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Gastric pyogenic granuloma: rare entity, usual therapy
Lobular capillary hemangioma, known as pyogenic granuloma, is a benign vascular tumor that generally appears on the skin or in the oral cavity but rarely occurs in the gastrointestinal tract, where it can cause bleeding . Although gastric pyogenic granuloma is rarely reported in the literature, (up to 2016, approximately 50 cases of gastrointestinal pyogenic granuloma in the English literature had been indexed on MEDLINE, including a few cases of gastric involvement), the actual incidence is probably higher  .
The endoscopic appearance of pyogenic granuloma is usually a single polypoid lesion, smooth and ulcerated; the color ranges from bluish to reddish with a superficial white or opaque film covering. Resection of pyogenic granuloma is necessary in patients with anemia, but post-resection bleeding is a potential complication. The lesions typically involve the mucosa but may extend to the deep layers; thus, preoperative endoscopic ultrasonography is recommended   .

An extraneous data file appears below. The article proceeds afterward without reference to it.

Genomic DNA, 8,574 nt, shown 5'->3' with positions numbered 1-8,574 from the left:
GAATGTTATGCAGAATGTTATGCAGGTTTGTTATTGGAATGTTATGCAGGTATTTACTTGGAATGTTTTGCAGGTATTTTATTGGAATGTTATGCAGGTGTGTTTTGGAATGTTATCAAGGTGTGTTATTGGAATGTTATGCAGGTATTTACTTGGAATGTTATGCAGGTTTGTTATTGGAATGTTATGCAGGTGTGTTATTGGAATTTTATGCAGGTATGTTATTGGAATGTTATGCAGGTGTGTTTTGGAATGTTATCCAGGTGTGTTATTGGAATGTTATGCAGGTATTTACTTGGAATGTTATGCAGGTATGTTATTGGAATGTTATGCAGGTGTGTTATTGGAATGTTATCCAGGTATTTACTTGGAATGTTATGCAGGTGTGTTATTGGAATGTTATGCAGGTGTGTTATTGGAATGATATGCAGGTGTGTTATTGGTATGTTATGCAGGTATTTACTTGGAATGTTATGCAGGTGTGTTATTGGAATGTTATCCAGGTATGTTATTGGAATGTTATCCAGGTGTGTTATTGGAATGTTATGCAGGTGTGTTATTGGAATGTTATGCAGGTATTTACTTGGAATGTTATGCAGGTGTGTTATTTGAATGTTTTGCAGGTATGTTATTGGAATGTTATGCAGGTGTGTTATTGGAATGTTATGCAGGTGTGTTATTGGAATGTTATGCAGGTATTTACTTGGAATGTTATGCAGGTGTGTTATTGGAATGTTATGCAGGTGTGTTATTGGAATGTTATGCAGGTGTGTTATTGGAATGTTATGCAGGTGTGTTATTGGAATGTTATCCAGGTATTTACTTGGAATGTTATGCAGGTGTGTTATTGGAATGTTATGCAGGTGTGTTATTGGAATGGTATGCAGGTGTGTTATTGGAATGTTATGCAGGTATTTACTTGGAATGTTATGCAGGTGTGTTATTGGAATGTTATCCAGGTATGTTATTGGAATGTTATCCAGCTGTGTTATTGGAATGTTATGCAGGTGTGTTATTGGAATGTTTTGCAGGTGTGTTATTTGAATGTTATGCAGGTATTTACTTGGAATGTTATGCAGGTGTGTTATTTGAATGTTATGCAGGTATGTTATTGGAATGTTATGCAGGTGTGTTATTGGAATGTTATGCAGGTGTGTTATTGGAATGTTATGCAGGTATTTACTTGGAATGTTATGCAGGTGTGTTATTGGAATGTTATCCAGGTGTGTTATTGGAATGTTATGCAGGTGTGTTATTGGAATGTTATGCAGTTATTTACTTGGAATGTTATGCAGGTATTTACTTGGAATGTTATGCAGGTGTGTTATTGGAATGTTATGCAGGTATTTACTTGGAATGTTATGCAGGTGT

Histopathologically, pyogenic granuloma is a hemangioma characterized by a lobule-like growth of capillaries with enlarged vascular endothelial cells and inflammatory cell infiltration in the stroma. Granulation tissue may also be present; the main pathological differential diagnosis of pyogenic granuloma includes bacillary angiomatosis, Kaposi’s sarcoma, or inflammatory and/or hyperplastic polyps  .
We report a case of a 78 year-old Caucasian woman with a medical history significant for ibuprofen use admitted to our department for anemia and melena requiring transfusion. Esophagogastroduodenoscopy revealed a nearly 20-mm pedunculated polyp, strongly hyperemic with a superficial white film, in the gastric body ([Fig. 1]). Endoscopic ultrasonography showed mucosal involvement without deep infiltration ([Fig. 2]).
We removed the polyp using endoscopic mucosal resection, lifting the lesion with a solution of indigo carmine and epinephrine; in addition, multiple clips were used to close the defect to prevent bleeding ([Video 1]). Histology demonstrated foveolar hyperplasia and lobulated capillary hemangioma, characteristic of pyogenic granuloma ([Fig. 3], [Fig. 4]). Her refractory anemia improved after the procedure.
Video 1 Gastric pyogenic granuloma effectively removed by endoscopic snare resection.
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Article published online:
04 February 2022
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